My S.O. and I JUST came out to our respective families last week; for me, that was an incredibly traumatic and emotional experience and I run the very real risk of destroying my relationship with my mother and father (not sure if that actually will happen or not – only time will tell).

    I’m just fearful that really getting out there on the internet – posting video, writing more atheist-related blog posts, sharing things on Facebook, etc. – will be, to my parents, as if I’d dropped trou and shat on them. I don’t even care about converting them, exactly – it’s just that I want to maintain a relationship with them for the future.

    I’m curious; has anyone else gone through something similar, or had the same internal conflict (I know youuuu’re ouuuut theeere)? If so, what did you do and how did you decide?

    • http://spinozasbicycle.blogspot.com Mike G.

      I don’t recall your nom, so maybe you are new here?

      Search the archives, there are many, many, people who have similar stories to you. Search the Ask Richard entries especially.

      Atheists and the LGBTQ community often overlap, so many of us know hard it is to come out.  Many of us have very personal stories to tell, I hope you are able to find some to relate to.

    • Limeyspicegirl

      “english-teaching-biker-riding…farmers-market-shopping…urban-hipster-nerd” You’re me!! haha

      I came from a very secular background where ‘bible bashers’ were frowned upon. No one I knew was ‘hard core’ but we all vaguely were christian (more ‘cultural christian’ than anything) My parents went to church (episcopal) but my brother and i went to Sunday school when young but never went to church.

      Quite frankly, i never really ‘bought’ the whole god thing and was rather dubious from a young child. It all sounded rather silly and implausible, but it was so intertwined with everyday culture, that a lot of it kind of passed as culture. 

      Around 10 years ago, at 30 years old i officially became a vocal atheist since living in the US involves a lot of frustratingly asinine god conversations, wishy washy explanations for life and much meddling in politics from the religious right.  My outspoken came as a response to the overt religiousity that i saw around me and the resentment i felt for the reverence for such absurd, impractical and poorly thought-out views about how humans ought to interract with one another.

      Christopher Hitchens was instrumental in rousing up the bile i already had supressed for many years regarding religious beliefs. Sam Harris and Richard Dawkins also solidified my insistence on always speaking out against absurdity and irrational views and always saying i didn’t believe in god, regardless of what people would think of me. In fact the aforementioned trailblazers made the relish the opposition i was sure to meet.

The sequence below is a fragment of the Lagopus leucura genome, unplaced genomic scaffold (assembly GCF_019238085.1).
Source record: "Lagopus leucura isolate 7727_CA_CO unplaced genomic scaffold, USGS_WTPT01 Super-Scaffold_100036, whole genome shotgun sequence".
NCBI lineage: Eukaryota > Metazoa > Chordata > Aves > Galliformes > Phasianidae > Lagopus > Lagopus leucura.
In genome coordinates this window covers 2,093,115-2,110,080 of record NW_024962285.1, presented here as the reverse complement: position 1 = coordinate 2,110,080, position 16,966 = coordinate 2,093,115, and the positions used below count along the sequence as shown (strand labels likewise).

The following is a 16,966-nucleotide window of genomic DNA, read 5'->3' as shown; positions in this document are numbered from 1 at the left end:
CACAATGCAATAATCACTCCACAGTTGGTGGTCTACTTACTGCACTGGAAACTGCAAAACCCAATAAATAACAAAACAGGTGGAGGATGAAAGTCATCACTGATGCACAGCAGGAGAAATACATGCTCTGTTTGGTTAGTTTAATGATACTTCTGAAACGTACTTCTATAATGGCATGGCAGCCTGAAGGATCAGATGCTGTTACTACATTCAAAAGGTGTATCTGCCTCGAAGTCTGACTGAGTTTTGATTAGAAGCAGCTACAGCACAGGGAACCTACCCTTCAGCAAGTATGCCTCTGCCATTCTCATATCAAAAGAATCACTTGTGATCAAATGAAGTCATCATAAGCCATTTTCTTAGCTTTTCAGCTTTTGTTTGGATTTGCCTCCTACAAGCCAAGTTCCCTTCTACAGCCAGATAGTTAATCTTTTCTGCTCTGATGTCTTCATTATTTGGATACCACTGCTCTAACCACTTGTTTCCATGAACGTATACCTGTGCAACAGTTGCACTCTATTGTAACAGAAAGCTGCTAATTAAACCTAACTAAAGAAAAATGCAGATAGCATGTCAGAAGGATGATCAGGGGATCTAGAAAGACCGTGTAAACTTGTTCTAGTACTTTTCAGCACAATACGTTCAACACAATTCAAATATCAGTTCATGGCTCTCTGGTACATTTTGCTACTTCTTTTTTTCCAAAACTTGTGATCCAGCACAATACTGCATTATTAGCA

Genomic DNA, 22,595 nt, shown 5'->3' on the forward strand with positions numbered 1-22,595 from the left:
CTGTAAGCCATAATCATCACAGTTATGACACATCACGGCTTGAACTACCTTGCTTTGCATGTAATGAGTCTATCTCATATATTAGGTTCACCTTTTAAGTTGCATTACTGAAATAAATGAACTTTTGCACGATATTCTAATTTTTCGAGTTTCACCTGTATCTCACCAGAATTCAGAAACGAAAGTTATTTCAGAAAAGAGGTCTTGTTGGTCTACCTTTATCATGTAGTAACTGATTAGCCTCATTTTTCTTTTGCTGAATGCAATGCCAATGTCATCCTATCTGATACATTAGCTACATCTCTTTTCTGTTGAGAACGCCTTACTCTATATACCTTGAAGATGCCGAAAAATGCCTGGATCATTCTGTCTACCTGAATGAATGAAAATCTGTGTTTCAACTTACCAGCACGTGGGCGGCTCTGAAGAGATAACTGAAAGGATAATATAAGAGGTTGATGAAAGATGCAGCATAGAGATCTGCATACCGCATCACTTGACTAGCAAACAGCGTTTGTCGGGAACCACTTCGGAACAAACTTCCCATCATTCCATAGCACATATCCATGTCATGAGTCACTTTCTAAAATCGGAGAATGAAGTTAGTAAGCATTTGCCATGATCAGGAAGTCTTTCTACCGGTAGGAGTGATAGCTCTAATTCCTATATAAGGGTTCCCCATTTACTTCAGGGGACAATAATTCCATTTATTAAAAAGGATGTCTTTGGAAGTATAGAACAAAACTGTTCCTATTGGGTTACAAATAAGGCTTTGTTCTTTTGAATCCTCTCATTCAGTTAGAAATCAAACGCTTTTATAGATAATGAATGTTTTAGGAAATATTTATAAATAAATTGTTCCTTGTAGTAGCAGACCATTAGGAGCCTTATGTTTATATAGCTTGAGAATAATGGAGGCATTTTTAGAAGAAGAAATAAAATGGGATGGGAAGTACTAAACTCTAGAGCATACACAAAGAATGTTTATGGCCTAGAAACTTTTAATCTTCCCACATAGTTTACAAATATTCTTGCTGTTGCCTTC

Hearing about this project, ‘we are atheism’ has really inspired me to do something to help other people see the varied faces of atheism and to allow others who feel they’re the only ones who are aware of that huge white elephant in the room we call religion see that others too are of the same mind set.

      Regarding others views of your atheism: I really don’t want to be friends with anyone who is so ignorant to think that having a brain and using reason is a bad thing. If your desire is to ignore reality, pretend life is something it isn’t, disregard science, facts and critical thinking, you’re really not someone i want to be friends with. So, if people like this defriend me, i kind of already defriended them in my mind anyway.

      Life really is too short to not help bring about a much-needed push towards clear, practical thinking and let the rest of them know that these qualities don’t sublimate feelings, awe, inspiration and love, but rather, increase it.

    • Thin-ice

      46 years as an evangelical & missionary before I de-converted. My brother and mother are fundamentalists. I don’t care if my brother knows, but I don’t want to ruin my 88-yr-old mother’s last years by “coming out”. Pretty much share your reasons for holding back. So, no video yet. I have to wait until she’s gone to do that. (Though I was interviewed on the local ABC TV affiliate evening news during that “left behind” frenzy in May, but the town I live in is 400 miles away from my mothers, so I figured I was safe.)

    • Thin-ice